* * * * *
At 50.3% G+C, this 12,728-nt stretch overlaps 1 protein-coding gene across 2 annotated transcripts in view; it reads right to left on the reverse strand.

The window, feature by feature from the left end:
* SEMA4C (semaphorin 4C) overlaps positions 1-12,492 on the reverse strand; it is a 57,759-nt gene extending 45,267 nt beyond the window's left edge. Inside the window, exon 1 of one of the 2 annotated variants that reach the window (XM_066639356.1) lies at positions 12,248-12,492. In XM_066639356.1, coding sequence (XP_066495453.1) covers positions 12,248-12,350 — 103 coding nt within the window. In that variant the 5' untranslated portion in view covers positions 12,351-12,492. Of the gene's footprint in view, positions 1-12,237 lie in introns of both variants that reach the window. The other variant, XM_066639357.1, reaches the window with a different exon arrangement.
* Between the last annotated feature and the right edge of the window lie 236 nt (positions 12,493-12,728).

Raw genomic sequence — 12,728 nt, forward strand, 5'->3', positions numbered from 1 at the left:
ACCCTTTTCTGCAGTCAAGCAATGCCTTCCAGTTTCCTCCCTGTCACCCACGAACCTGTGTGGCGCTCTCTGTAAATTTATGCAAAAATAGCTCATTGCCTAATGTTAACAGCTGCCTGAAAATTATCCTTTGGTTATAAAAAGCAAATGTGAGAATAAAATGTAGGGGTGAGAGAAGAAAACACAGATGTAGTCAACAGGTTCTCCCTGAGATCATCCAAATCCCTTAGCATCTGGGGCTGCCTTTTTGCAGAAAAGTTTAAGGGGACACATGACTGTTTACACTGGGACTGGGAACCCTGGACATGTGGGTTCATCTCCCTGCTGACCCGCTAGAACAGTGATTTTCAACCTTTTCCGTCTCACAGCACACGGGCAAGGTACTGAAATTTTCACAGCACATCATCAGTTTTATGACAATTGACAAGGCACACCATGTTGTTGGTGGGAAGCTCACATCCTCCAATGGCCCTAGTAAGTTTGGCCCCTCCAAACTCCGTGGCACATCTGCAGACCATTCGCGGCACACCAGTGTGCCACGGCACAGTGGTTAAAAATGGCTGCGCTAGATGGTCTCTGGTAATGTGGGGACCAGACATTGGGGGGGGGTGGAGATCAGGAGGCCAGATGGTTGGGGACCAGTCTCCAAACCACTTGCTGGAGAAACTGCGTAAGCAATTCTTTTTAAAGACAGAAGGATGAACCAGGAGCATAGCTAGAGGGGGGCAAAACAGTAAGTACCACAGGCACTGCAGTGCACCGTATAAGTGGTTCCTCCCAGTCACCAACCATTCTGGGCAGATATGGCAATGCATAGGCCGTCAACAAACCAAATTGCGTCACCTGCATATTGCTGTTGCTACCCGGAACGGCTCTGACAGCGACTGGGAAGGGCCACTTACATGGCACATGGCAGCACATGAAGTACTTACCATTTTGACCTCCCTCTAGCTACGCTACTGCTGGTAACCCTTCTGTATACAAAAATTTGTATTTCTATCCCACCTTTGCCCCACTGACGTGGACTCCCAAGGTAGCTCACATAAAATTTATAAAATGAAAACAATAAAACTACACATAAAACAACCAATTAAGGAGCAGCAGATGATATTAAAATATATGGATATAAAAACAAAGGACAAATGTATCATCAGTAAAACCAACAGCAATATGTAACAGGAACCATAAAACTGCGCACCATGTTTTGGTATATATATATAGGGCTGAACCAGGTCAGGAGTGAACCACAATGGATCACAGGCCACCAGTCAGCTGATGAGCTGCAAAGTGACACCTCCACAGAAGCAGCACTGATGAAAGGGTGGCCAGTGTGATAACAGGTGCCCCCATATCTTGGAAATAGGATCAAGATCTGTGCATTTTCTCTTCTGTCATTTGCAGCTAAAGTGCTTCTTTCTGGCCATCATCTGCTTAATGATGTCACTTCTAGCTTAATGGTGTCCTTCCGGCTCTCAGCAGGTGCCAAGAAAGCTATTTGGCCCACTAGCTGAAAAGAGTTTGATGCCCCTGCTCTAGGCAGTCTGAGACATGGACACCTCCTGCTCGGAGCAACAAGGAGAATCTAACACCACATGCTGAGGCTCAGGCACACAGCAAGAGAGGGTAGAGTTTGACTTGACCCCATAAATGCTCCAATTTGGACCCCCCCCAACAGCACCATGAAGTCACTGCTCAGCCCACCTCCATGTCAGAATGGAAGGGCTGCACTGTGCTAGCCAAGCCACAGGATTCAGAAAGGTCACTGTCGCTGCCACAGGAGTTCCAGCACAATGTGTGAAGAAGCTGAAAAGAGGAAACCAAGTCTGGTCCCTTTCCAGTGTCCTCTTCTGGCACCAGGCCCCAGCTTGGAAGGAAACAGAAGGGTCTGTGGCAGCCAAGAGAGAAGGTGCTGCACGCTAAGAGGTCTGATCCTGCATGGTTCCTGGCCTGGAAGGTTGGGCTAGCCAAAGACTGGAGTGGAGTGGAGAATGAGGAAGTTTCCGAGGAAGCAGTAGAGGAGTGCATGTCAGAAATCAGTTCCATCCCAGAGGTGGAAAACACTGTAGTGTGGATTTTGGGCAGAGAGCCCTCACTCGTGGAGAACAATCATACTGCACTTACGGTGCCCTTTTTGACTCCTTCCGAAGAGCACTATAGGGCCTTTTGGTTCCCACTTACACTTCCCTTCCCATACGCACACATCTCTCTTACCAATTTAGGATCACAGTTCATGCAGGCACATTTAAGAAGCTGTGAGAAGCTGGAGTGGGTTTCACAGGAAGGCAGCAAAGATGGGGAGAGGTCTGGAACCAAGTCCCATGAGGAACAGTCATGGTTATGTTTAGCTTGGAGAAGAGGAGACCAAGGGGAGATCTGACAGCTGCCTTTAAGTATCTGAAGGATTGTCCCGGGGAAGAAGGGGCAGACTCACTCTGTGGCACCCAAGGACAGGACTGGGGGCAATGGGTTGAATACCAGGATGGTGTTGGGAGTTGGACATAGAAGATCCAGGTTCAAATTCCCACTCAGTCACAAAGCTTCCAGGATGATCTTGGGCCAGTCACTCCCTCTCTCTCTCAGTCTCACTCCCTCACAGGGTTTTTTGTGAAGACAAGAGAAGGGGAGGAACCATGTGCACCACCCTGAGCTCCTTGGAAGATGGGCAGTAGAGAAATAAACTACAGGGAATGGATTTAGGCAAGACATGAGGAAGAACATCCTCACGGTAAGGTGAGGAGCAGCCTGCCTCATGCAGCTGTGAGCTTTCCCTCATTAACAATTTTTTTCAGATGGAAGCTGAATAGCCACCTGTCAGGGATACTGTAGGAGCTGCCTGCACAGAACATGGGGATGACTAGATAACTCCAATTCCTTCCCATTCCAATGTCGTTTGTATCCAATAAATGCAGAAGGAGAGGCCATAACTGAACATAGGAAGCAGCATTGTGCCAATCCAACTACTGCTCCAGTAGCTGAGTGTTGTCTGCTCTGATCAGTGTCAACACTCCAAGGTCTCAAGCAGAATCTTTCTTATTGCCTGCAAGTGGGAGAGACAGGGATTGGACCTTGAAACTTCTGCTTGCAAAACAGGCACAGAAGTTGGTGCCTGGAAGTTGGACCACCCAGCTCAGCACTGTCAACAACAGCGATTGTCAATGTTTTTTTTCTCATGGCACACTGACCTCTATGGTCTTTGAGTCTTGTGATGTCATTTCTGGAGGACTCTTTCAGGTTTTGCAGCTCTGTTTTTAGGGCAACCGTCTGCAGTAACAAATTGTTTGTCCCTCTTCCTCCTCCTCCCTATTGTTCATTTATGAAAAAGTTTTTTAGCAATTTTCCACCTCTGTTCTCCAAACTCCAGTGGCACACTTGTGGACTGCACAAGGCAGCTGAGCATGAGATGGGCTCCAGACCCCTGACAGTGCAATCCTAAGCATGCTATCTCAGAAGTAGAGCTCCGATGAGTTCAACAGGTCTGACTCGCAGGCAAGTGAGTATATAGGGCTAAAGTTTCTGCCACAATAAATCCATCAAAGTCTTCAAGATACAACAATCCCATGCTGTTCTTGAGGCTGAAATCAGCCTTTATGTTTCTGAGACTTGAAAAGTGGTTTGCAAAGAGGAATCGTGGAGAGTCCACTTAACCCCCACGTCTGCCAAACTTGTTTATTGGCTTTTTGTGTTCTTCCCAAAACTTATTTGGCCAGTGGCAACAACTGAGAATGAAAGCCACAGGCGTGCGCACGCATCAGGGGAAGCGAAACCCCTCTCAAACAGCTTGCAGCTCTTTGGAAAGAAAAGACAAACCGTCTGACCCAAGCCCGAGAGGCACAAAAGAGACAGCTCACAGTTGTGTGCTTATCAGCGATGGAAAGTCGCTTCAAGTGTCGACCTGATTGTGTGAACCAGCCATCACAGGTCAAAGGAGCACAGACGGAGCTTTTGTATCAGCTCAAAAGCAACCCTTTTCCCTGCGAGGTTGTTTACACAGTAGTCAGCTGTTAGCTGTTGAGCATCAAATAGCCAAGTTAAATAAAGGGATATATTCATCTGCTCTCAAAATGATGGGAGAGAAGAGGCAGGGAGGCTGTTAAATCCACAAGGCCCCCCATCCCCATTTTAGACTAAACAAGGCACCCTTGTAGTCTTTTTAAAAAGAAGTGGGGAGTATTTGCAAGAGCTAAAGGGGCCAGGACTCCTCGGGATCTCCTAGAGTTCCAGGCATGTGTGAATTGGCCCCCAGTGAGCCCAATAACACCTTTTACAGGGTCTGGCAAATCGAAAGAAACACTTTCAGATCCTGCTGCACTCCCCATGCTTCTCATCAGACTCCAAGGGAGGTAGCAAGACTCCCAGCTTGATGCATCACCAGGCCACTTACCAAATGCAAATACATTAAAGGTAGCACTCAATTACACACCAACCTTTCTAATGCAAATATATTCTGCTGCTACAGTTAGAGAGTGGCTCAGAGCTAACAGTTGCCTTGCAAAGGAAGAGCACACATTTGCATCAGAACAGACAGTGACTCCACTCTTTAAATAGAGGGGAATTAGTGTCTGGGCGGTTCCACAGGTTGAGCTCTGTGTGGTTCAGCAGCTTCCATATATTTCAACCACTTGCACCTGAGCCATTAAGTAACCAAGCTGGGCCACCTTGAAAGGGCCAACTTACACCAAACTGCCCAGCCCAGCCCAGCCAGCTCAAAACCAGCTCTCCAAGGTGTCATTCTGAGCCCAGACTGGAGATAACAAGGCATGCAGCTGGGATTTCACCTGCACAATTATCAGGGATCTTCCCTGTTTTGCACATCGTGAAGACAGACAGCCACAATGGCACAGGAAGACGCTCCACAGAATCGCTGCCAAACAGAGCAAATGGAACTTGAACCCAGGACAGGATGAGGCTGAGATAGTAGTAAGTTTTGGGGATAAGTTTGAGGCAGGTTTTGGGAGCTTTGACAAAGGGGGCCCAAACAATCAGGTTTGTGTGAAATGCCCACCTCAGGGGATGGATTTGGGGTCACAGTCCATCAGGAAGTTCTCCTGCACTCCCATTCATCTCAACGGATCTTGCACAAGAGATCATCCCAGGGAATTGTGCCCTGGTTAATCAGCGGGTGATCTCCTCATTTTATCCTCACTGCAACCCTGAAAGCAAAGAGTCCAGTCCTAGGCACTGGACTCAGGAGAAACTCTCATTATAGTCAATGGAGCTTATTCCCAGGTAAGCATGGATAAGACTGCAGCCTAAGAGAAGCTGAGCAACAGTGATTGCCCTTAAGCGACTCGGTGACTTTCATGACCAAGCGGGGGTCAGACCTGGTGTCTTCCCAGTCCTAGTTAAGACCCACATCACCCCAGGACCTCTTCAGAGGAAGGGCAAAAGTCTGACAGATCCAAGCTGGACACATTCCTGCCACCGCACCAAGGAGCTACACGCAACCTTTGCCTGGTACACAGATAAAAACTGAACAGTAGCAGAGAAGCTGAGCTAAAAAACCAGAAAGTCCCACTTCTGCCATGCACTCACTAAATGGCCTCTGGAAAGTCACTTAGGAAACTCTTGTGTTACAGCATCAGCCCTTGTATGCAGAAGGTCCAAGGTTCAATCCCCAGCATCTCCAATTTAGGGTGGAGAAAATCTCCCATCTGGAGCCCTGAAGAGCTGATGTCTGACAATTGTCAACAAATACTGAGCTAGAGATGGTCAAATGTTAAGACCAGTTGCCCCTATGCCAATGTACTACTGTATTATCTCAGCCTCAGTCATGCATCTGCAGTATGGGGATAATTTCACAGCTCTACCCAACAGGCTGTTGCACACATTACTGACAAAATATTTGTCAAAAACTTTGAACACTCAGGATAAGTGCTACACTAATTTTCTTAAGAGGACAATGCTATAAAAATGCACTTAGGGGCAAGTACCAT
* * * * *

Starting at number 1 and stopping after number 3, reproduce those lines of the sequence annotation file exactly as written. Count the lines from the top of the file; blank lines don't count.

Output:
At 50.3% G+C, this 12,728-nt stretch overlaps 1 protein-coding gene across 2 annotated transcripts in view; it reads right to left on the reverse strand.

The window, feature by feature from the left end:
* SEMA4C (semaphorin 4C) overlaps positions 1-12,492 on the reverse strand; it is a 57,759-nt gene extending 45,267 nt beyond the window's left edge. Inside the window, exon 1 of one of the 2 annotated variants that reach the window (XM_066639356.1) lies at positions 12,248-12,492. In XM_066639356.1, coding sequence (XP_066495453.1) covers positions 12,248-12,350 — 103 coding nt within the window. In that variant the 5' untranslated portion in view covers positions 12,351-12,492. Of the gene's footprint in view, positions 1-12,237 lie in introns of both variants that reach the window. The other variant, XM_066639357.1, reaches the window with a different exon arrangement.